Now Reports

Fukuoka Asia Collection (FACo) 2019 – Report

By Julie Scheurl for Fukuoka Now

Thanks to Fukuoka Now, I was lucky enough to score a ticket to attend the Fukuoka Asia Collection (FACo) Spring/Summer 2019 event, which you may be familiar with as it has become quite the institution here, now in its eleventh year running. As a former fashion journalist, I was of course intrigued and jumped at the chance to attend, eager to understand what drives trends in Japan, a country that so many overseas designers and creatives look to for inspiration.

The theme for this year’s show was Kirameki Korearata (キラメキコレアラタ), which I believe can be interpreted as “The New Glitz and Glam,” a very appropriate title, if you ask me. FACo adeptly blends Japanese pop-culture by merging established lifestyle companies with celebrity guest models and live performances, all coming together to present the new must-haves to the hungry crowd, mainly consisting of teenage girls and young women.

Upon entering the venue, guests receive a goody-bag and information on the event, the brands and the celebrities in attendance. Once inside the main hall of the spacious Fukuoka Kokusai Center, the tension was palpable as a massive screen set the scene, accompanied by strobe lights perfectly timed to the beat of the bass-heavy music and illuminating the thrust stage on which the models presented the latest fashions, not only pertaining to garments but also other vanity items such as D-Up’s false eyelashes or Coca-Cola’s ‘Amami’ green tea. In terms of clothing, each brand had a distinct identity, meaning that all tastes were catered to, be it a more feminine and classic look or a slightly darker, edgier aesthetic.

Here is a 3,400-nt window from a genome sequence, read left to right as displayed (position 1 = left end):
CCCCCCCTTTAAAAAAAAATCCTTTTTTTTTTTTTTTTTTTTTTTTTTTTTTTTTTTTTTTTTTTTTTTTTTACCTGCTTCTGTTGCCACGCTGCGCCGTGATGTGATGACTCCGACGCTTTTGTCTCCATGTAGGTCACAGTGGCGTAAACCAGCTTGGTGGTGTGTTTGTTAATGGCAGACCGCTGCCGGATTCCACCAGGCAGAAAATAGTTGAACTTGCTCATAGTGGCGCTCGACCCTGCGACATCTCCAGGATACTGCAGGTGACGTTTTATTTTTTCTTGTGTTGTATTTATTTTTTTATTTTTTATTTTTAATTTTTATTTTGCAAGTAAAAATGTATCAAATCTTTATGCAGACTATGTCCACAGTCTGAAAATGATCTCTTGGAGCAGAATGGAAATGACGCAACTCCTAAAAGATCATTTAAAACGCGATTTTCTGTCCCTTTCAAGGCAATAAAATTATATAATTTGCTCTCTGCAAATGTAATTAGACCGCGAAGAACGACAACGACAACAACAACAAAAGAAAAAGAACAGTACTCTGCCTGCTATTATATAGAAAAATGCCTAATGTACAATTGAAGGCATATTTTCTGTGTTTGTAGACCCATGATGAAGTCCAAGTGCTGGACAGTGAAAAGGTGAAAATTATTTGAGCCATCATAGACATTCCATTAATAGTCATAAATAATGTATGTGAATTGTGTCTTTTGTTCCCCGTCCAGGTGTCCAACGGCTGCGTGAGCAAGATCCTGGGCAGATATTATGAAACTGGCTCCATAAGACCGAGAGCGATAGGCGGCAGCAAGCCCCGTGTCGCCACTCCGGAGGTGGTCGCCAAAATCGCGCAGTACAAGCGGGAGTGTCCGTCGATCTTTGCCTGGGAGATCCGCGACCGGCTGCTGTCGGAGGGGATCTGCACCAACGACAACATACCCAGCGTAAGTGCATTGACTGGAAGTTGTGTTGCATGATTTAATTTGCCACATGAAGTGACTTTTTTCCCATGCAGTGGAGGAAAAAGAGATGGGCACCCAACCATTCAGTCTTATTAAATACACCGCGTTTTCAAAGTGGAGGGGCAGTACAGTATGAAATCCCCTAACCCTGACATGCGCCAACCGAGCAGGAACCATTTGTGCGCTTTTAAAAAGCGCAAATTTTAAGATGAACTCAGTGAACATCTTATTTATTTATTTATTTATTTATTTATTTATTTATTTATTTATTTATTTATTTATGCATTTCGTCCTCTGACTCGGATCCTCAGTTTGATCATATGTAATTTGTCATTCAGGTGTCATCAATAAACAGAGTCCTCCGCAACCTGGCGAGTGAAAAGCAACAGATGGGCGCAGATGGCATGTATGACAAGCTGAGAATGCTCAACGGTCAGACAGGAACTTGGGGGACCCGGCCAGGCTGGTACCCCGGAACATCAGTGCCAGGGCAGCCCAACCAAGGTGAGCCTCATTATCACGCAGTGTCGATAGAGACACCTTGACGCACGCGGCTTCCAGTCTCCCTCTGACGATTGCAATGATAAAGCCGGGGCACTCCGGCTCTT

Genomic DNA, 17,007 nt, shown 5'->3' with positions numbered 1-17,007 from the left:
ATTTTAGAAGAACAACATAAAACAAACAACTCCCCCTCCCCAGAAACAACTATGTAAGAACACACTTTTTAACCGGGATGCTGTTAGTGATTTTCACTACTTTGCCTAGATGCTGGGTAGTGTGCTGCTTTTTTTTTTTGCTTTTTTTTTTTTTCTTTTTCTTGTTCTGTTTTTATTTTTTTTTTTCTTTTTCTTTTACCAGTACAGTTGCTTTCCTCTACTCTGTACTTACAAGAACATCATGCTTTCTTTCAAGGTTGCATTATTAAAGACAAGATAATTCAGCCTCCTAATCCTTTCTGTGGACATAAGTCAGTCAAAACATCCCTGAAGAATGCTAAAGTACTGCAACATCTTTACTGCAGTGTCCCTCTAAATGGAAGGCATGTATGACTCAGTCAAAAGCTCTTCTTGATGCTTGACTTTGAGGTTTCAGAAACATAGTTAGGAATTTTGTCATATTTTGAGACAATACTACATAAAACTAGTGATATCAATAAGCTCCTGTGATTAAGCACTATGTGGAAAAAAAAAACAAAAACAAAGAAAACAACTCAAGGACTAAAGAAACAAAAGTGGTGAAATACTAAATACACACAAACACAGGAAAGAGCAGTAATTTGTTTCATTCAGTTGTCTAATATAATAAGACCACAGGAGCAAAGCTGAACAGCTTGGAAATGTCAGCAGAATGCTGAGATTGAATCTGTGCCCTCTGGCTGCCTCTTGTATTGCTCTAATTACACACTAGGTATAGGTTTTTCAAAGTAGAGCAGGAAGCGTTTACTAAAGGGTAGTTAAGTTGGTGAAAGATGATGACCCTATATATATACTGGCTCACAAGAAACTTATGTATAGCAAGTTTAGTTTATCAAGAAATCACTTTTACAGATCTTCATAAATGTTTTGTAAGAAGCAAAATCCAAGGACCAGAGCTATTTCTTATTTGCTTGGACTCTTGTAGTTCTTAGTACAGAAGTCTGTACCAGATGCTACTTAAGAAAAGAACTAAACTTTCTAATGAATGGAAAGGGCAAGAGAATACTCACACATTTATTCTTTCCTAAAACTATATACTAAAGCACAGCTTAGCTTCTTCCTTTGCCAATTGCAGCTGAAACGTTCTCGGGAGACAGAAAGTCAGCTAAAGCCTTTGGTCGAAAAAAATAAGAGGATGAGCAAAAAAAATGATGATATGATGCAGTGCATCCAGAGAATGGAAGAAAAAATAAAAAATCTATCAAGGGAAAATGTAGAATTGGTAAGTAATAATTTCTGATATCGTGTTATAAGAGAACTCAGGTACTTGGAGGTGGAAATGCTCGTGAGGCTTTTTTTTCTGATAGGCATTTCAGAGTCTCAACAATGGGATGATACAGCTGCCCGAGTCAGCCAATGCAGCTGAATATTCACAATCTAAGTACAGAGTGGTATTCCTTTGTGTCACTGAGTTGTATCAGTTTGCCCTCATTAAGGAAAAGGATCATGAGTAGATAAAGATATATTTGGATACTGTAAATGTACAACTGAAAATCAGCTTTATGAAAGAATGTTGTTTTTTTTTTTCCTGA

In between these presentations, short talks and interviews by the MCs, RKB announcer Io Takeda (武田伊央) and comedic duo Chocolate Planet (チョコレートプラネット), lightened the mood and provided smooth transitions between presentations, live performances, and intermissions. There was never a dull moment, everything was structured, and no one missed a beat, which was clear from the audience participation.

During the intermissions, the crowd made a beeline towards the food trucks stationed outside, providing both delicious and Instagram-able foods such as burgers, 30 cm long churros, Cubanos and Turkish ice cream. Guests who weren’t hungry or already finished eating could get free hair-dos and make-overs inside at one of the sponsors’ booths, while groups of giggling girls also waited in front of some of the booths to meet their favorite idols who serve as brand ambassadors and came to promote new products and meet some fans.

While I wasn’t familiar with most of the Japanese celebrities that the crowd went so wild for, it was hard not to get caught up in the excitement, as FACo provided an experience that most traditional fashion shows in the west do not: a democratic and relatable approach to fashion, allowing for an immersive and sensory experience that balances clothing, lifestyle, fun, and aspiration (through featuring celebrities); an event not just reserved for press and industry heavyweights but the actual consumer. Thank you for this breath of fresh air!

Published: Apr 8, 2019 / Last Updated: Apr 8, 2019